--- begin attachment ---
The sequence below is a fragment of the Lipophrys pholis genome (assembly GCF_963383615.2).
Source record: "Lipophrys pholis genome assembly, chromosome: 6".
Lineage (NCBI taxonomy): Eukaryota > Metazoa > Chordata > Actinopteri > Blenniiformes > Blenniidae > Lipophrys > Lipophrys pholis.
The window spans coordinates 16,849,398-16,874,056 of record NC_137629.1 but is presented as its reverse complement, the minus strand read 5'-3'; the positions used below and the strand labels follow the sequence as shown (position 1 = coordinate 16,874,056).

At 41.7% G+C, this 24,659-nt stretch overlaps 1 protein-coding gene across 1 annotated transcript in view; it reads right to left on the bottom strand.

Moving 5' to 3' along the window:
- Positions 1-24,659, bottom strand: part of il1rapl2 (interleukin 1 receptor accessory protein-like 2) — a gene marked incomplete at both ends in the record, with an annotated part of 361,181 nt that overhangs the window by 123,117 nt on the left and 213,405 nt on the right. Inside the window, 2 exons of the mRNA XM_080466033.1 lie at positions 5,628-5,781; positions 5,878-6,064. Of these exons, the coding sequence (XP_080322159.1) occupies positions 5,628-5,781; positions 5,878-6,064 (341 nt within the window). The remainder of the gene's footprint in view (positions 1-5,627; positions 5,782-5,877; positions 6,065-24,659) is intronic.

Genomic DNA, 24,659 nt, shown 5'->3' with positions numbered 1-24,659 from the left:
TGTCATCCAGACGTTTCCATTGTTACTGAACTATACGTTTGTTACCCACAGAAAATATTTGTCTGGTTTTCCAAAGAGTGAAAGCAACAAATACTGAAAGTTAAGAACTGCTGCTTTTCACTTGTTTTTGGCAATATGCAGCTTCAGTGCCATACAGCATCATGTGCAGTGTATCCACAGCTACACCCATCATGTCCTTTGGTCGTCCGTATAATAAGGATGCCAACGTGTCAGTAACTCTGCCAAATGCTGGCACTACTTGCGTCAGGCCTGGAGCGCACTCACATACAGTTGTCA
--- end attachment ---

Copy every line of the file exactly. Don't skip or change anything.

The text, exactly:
The sequence below is a fragment of the Lipophrys pholis genome (assembly GCF_963383615.2).
Source record: "Lipophrys pholis genome assembly, chromosome: 6".
Lineage (NCBI taxonomy): Eukaryota > Metazoa > Chordata > Actinopteri > Blenniiformes > Blenniidae > Lipophrys > Lipophrys pholis.
The window spans coordinates 16,849,398-16,874,056 of record NC_137629.1 but is presented as its reverse complement, the minus strand read 5'-3'; the positions used below and the strand labels follow the sequence as shown (position 1 = coordinate 16,874,056).

At 41.7% G+C, this 24,659-nt stretch overlaps 1 protein-coding gene across 1 annotated transcript in view; it reads right to left on the bottom strand.

Moving 5' to 3' along the window:
- Positions 1-24,659, bottom strand: part of il1rapl2 (interleukin 1 receptor accessory protein-like 2) — a gene marked incomplete at both ends in the record, with an annotated part of 361,181 nt that overhangs the window by 123,117 nt on the left and 213,405 nt on the right. Inside the window, 2 exons of the mRNA XM_080466033.1 lie at positions 5,628-5,781; positions 5,878-6,064. Of these exons, the coding sequence (XP_080322159.1) occupies positions 5,628-5,781; positions 5,878-6,064 (341 nt within the window). The remainder of the gene's footprint in view (positions 1-5,627; positions 5,782-5,877; positions 6,065-24,659) is intronic.

Genomic DNA, 24,659 nt, shown 5'->3' with positions numbered 1-24,659 from the left:
TGTCATCCAGACGTTTCCATTGTTACTGAACTATACGTTTGTTACCCACAGAAAATATTTGTCTGGTTTTCCAAAGAGTGAAAGCAACAAATACTGAAAGTTAAGAACTGCTGCTTTTCACTTGTTTTTGGCAATATGCAGCTTCAGTGCCATACAGCATCATGTGCAGTGTATCCACAGCTACACCCATCATGTCCTTTGGTCGTCCGTATAATAAGGATGCCAACGTGTCAGTAACTCTGCCAAATGCTGGCACTACTTGCGTCAGGCCTGGAGCGCACTCACATACAGTTGTCA